The Mosque covers an area of 24,000 square meters and its interior is an authentic “forest” of columns and arches, wherein the exceptional and admirable Mihrab, boasting inscriptions of the Quran in gold and rich mosaics, represents the focal point.
The Great Mosque is a harmonious combination of various styles: the initial works of Abd-ar-Rahman I display Hispano-Visigothic influences, taking advantage of materials and columns gathered from other constructions.
The Mosque’s square ground-plan is composed of pillars of two-tiered semi-circular arches that serve to provide greater elevation to the roof, a sense of openness, structural support and enhanced lighting.
Later, Almanzor, emulating his predecessors, further extended the Great Mosque, and concluded construction of the monument. Since 1523 the Great Mosque has also housed a Christian Cathedral, constructed in the wake of the Reconquest along with the other side chapels. In the Cathedral, we can see an impressive High Altarpiece, the Baroque Altarpiece, the choir stalls worked in mahogany and the Treasures of the Cathedral, consisting of priceless jewels, including the particularly noteworthy Monstrance of Arfe. (Mezquita de Cordoba)
The approach to the Mihrab is marked by heavier, more ornate arches. Immediately in front of the mihrab is the maksura, the royal prayer enclosure, with its intricately interwoven arches and decorated domes created by Caliph Hakam II in the 960s. (Lonely Planet Spain)
The Mihrab portal incorporates 1600 kg of gold mosaic cubes, a gift from the Christian emperor of Byzantium, Nicephoras II Phocas. The mosaics give this part of the Mezquita the air of a Byzantine church. (Lonely Planet Spain)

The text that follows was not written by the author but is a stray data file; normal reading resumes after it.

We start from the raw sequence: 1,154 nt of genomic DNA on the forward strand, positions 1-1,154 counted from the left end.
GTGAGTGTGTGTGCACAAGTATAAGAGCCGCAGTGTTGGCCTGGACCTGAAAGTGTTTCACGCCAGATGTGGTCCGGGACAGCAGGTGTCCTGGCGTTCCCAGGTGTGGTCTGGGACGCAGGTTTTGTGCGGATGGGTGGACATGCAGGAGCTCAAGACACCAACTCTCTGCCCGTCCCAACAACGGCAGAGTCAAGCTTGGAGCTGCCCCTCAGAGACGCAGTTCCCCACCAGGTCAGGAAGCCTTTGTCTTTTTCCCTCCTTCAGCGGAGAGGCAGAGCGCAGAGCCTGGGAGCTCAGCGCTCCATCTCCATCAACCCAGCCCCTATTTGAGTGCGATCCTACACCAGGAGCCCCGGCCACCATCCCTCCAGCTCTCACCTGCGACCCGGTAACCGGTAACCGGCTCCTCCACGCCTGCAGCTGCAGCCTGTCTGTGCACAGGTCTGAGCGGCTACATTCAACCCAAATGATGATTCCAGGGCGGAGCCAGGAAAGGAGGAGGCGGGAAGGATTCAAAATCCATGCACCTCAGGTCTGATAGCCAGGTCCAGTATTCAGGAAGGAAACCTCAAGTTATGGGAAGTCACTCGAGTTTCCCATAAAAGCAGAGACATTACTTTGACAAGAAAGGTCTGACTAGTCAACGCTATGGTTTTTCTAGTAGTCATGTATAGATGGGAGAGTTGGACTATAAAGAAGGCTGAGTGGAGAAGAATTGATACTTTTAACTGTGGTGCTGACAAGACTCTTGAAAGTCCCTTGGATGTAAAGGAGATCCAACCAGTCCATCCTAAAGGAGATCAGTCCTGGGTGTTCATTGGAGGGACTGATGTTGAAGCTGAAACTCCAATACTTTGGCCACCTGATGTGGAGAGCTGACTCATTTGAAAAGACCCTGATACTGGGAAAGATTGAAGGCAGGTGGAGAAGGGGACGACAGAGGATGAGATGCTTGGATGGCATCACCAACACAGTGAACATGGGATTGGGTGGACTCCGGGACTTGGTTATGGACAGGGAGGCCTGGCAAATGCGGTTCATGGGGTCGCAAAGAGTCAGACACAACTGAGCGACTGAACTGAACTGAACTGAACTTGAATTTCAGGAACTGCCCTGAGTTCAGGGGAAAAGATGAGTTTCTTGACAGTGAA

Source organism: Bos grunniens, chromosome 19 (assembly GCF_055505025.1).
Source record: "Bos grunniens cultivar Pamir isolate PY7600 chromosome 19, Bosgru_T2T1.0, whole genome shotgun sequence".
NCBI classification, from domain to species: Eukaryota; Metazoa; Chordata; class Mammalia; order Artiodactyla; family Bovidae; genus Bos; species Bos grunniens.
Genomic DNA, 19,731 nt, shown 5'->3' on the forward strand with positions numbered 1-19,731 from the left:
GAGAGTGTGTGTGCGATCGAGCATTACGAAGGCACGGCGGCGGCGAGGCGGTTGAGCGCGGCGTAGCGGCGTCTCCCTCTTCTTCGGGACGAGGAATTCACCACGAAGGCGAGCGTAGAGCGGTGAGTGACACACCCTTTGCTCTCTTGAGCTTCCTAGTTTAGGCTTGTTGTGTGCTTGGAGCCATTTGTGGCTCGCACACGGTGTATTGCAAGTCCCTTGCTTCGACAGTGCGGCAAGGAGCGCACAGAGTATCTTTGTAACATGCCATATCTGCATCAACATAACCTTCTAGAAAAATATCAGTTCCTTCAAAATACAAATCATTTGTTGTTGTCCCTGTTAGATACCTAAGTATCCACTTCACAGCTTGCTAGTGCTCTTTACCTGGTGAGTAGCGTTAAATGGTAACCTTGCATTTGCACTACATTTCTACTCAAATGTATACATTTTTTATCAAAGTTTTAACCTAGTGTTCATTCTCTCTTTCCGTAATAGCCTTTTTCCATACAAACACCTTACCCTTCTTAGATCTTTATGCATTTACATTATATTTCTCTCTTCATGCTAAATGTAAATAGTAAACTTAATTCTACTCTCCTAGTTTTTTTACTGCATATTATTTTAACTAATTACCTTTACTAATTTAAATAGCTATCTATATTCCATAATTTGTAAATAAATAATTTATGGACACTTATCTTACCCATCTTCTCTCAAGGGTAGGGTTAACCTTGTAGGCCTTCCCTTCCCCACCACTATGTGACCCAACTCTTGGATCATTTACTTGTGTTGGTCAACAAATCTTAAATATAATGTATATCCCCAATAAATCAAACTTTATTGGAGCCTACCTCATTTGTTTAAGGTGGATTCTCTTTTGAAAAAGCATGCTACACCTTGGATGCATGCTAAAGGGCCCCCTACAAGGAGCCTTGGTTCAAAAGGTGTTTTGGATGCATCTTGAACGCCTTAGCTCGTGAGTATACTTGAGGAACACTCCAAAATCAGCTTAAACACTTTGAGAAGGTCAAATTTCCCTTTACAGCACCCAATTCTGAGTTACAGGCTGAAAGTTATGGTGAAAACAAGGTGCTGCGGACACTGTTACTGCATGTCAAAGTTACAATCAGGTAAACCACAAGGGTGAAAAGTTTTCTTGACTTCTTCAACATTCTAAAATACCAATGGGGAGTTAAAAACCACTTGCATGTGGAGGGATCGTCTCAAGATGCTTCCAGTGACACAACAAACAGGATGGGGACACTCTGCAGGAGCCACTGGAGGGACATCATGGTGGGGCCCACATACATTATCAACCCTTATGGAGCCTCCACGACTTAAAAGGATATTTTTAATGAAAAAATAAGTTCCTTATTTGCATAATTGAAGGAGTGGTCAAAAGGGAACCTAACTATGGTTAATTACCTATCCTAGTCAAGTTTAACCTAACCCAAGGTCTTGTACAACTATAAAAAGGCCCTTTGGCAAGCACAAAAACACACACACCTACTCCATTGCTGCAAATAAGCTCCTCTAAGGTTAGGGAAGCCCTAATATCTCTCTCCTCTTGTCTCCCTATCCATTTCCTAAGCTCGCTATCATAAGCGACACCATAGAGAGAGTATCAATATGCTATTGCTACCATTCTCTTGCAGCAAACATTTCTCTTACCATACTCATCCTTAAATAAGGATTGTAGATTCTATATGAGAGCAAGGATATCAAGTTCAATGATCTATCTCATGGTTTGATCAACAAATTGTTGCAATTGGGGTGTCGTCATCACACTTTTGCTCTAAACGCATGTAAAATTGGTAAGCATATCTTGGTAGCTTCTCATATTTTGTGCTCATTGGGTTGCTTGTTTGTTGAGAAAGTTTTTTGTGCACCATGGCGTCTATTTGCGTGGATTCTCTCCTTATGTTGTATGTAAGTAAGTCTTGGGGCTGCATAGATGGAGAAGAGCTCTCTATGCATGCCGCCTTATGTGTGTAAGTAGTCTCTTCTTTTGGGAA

I love it that Cordoba’s government, unlike many other governments in southern Spain, opted not to tear down the Mezquita after the Reconquest. When the bishops wanted to tear it down, according to our guide Barry, the government wouldn’t allow it. However, when the Bishops wanted to use it as a church, they were given permission to add the Cathedral right in the middle. I love the merging of religions in this place. This is the way it should be; people should be allowed to worship however they please, with no intolerance or prohibitions. As in the days when the Moors ruled, there should be religious tolerance; people of all faiths should be able to worship side by side and to celebrate their differences and commonalities.
It is close and damp in the Mezquita on this summer day in Cordoba. I walk around inside for a good long while and sit in various places, damp and sweating. I wonder if it might be cooler outside, where there may be a slight breeze. Once I go outside, I find it’s hotter outside than in, and I would have been better off staying inside. However, once I’ve left, there’s no way back in, as guards stand at the exit. Now I’m left to suffer the fierce sun.